Everything You Need to Know About the Keto Diet
Considering giving this trendy diet plan a try? Read this first.
If you’ve recently noticed that every other person you know is trying something called the “keto diet,” you’re not alone. Like Atkins and Whole30 before it, Keto has become the latest huge trend in dieting, promising quick and painless weight loss while still indulging in foods like high-fat cheeses and red meat. So, how exactly does the trendy eating plan work, and is it effective long-term… or could it potentially damage your health in the long run?
How It Works
The basic tenets of the keto—or ketogenic—diet can be summed up in four words: low carb, high fat. In a nutshell, the ketogenic diet is all about avoiding carbohydrates while consuming as much fat as possible. A maximum of 50 grams of carbs are allotted per day, although to get the most noticeable results, the program suggests consuming less than 20 grams of carbs daily.
Though some might question the effectiveness of a diet that not only allows but encourages the consumption of lots of butter and cheese, many fitness enthusiasts and dieters swear by keto’s ability to make you shed pounds fast.
The basic scientific reasoning behind this weight loss plan comes down to the imbalance of fat and carbohydrates being consumed. The disparity between carbs and fat puts the body into a state of “ketosis,” which occurs when blood glucose levels are reduced significantly. Since glucose, which is created by carbohydrates, is the body’s standard source of energy, when the body’s carb intake is low, it has to turn to another energy source: ketones.
Ketones are small fuel molecules created from fat in the liver that are used as an alternative to the body’s typical go-to fuel source. Through the ketosis process, the body begins to run almost completely on fat supplies, making fat burning a part of the body’s basic functions out of necessity. This process can also be set into motion by fasting, another rapid weight loss technique, but a keto diet is a somewhat safer, less strenuous alternative.
Those who swear by the keto diet sing the praises of its health and lifestyle benefits, like an increase in energy that makes you more alert and an overall decrease in hunger. Some scientists have even found that a ketogenic diet can help improve brain health and treat certain brain conditions, easing the symptoms of epilepsy, Alzheimer’s, and Parkinson’s Disease.
And while this deficit between carbs and fat turns the body into a super fat-burning machine, which can lead to quick weight loss, with any weight loss diet it’s important to be wary of possible long-term health effects, as well as the longevity of that loss if you eventually go back to your typical carb-inclusive diet.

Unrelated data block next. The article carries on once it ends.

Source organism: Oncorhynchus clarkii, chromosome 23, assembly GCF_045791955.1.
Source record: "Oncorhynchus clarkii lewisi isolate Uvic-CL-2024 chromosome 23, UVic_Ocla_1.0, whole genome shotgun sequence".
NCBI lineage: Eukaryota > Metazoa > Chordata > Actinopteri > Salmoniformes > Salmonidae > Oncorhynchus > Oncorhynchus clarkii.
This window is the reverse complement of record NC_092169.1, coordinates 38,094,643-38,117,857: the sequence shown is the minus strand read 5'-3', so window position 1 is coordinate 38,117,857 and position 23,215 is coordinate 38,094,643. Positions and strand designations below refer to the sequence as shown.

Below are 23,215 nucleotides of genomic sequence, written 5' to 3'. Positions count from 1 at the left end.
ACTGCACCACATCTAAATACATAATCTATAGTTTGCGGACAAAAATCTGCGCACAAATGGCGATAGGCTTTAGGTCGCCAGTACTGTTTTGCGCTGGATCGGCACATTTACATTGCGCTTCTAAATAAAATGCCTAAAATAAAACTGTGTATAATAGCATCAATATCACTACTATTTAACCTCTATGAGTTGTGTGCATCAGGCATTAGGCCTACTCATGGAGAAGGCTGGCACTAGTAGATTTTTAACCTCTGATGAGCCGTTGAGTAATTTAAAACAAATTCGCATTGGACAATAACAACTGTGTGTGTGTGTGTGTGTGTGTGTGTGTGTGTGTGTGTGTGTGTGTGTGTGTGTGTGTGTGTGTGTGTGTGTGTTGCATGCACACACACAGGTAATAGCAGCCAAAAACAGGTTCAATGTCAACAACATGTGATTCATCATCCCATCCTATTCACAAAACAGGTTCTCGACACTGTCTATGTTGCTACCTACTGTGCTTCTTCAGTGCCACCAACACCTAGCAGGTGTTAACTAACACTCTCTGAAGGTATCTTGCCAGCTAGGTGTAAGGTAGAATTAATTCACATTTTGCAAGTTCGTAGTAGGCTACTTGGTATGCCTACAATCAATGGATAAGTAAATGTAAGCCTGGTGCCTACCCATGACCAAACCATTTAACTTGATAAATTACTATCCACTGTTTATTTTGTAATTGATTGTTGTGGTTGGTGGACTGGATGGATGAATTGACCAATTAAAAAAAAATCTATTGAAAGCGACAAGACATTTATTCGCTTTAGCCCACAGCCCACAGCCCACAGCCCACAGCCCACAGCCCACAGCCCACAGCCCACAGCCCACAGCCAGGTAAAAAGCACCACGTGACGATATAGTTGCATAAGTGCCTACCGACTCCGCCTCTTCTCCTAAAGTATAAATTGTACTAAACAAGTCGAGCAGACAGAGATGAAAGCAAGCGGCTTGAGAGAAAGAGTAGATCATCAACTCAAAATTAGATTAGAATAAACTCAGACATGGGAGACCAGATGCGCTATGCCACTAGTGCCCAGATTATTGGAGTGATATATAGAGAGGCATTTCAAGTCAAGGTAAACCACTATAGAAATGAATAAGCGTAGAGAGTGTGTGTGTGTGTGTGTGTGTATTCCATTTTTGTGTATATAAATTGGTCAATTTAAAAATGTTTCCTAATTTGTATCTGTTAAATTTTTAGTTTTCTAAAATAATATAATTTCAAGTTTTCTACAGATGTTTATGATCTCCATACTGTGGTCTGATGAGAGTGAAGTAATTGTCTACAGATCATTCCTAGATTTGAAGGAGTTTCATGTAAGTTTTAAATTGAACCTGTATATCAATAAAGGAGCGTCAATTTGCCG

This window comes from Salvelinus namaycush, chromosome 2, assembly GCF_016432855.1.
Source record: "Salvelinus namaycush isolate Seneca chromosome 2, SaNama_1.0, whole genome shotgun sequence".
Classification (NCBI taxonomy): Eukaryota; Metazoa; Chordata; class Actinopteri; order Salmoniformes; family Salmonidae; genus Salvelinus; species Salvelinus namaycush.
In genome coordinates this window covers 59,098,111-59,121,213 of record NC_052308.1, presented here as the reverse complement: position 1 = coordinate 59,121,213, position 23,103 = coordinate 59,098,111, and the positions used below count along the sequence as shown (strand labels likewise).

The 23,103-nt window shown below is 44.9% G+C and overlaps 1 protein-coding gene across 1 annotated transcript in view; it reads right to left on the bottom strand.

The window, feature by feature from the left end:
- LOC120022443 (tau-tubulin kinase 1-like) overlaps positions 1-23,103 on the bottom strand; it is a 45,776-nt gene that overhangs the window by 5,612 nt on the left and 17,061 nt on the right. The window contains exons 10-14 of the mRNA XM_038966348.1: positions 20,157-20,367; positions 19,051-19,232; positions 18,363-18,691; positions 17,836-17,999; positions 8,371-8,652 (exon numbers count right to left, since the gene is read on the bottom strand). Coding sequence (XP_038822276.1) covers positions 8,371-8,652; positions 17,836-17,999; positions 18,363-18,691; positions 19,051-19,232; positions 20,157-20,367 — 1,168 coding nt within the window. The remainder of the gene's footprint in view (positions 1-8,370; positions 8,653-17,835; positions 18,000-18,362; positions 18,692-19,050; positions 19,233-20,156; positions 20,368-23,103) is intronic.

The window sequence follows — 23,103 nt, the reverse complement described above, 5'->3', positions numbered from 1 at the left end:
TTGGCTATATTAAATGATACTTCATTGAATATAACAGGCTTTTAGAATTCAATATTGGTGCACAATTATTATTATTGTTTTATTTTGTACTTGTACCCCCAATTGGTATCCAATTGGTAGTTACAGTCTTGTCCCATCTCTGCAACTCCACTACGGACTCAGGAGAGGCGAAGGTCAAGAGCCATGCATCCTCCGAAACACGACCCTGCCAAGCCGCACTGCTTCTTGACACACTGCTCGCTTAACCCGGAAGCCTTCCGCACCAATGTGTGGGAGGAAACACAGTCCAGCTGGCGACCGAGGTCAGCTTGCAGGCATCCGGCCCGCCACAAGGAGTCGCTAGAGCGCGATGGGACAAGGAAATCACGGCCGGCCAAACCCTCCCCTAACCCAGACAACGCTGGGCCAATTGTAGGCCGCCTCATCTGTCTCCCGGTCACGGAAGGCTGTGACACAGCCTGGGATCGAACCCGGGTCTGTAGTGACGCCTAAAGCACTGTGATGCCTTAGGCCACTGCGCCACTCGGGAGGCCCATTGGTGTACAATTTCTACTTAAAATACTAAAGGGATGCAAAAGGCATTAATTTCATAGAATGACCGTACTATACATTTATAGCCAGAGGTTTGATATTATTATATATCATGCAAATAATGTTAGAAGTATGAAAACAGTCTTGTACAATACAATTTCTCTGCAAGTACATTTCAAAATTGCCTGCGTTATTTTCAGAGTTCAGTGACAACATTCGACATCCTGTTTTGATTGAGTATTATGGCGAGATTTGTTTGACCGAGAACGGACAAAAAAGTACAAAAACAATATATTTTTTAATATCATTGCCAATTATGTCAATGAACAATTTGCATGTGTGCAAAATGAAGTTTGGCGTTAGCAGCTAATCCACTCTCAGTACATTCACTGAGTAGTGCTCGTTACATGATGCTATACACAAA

WATCH: What Is the Keto Diet?
An effective keto diet should consist of plenty of high-fat foods while avoiding as many carbohydrate sources as possible. Some basic rules of thumb include: Ditch the bread and buns, avoid starches like potatoes and rice, rely on low-sugar sauces, and ditch desserts and other sugary foods and drinks like soda and juice.
Your keto diet should be comprised of fish and seafood, preferably of the fattier variety; eggs; non-starchy vegetables like avocado, cauliflower, cabbage, broccoli, and zucchini; high-fat ingredients like butter, olive oil, and coconut oil; higher-fat dairy like high-fat cheeses, full-fat yogurt, and heavy cream; and nuts in moderation. Unprocessed, organic, grass-fed meats are also encouraged in moderation, but it’s important not to overdo it on the protein, as an excessive protein intake can lead to an increase in blood glucose.
As for drinks, water is the main priority, as well as sugar-free coffee and tea, with the option of adding a small amount of cream or milk. Bone broth is also recommended on the diet.
While many swear by the keto diet’s ability to make them lose LBs fast, some medical findings suggest dieters should be wary of the potential side effects that could occur. In addition to recent reports that the keto diet negatively affects your sex drive, there is also a potential for experiencing carb withdrawal and developing a “keto flu,” which exhibits flu-like symptoms.
The keto flu can include weakness, headache, irritability, muscle soreness, constipation, and even nausea and vomiting in response to the body adjusting from using sugar as energy to using fat. Switching to a keto diet can also lead to a temporary increase in urination, which can drive down electrolyte levels leading to difficulty concentrating and an increase in sugar cravings.
This cycle also has the potential to lead to a loss in sodium, magnesium, and potassium levels, as well as dehydration, which can cause long-term kidney and heart damage, including kidney stones and an irregular heartbeat.
Other reported side effects of the keto diet include fatigue, bad breath, sleep issues, and irregular menstrual cycles. Health experts are also cautious of the plan due to the low intake of certain vegetables, fruits, grains, and legumes—which can lead to a loss in certain essential nutrients in the body.
Though some scientists say that these symptoms are temporary, others say there isn’t enough concrete data out there to support or condemn the keto diet. “Overall, ketogenic research is limited,” dietician Stephanie McKercher tells Healthline. “We need more studies to fully understand all of the potential adverse effects of this diet.”
It’s important to note that anyone who has a history of diabetes or high blood pressure, or is breastfeeding should avoid the keto diet. This sharp adjustment to the diet can also cause a shift in the metabolic and other bodily systems, which can alter existing medications’ effects on the body. As with any big adjustment in your diet, it’s important to check with your doctor first to see if it is a healthy and safe option for you.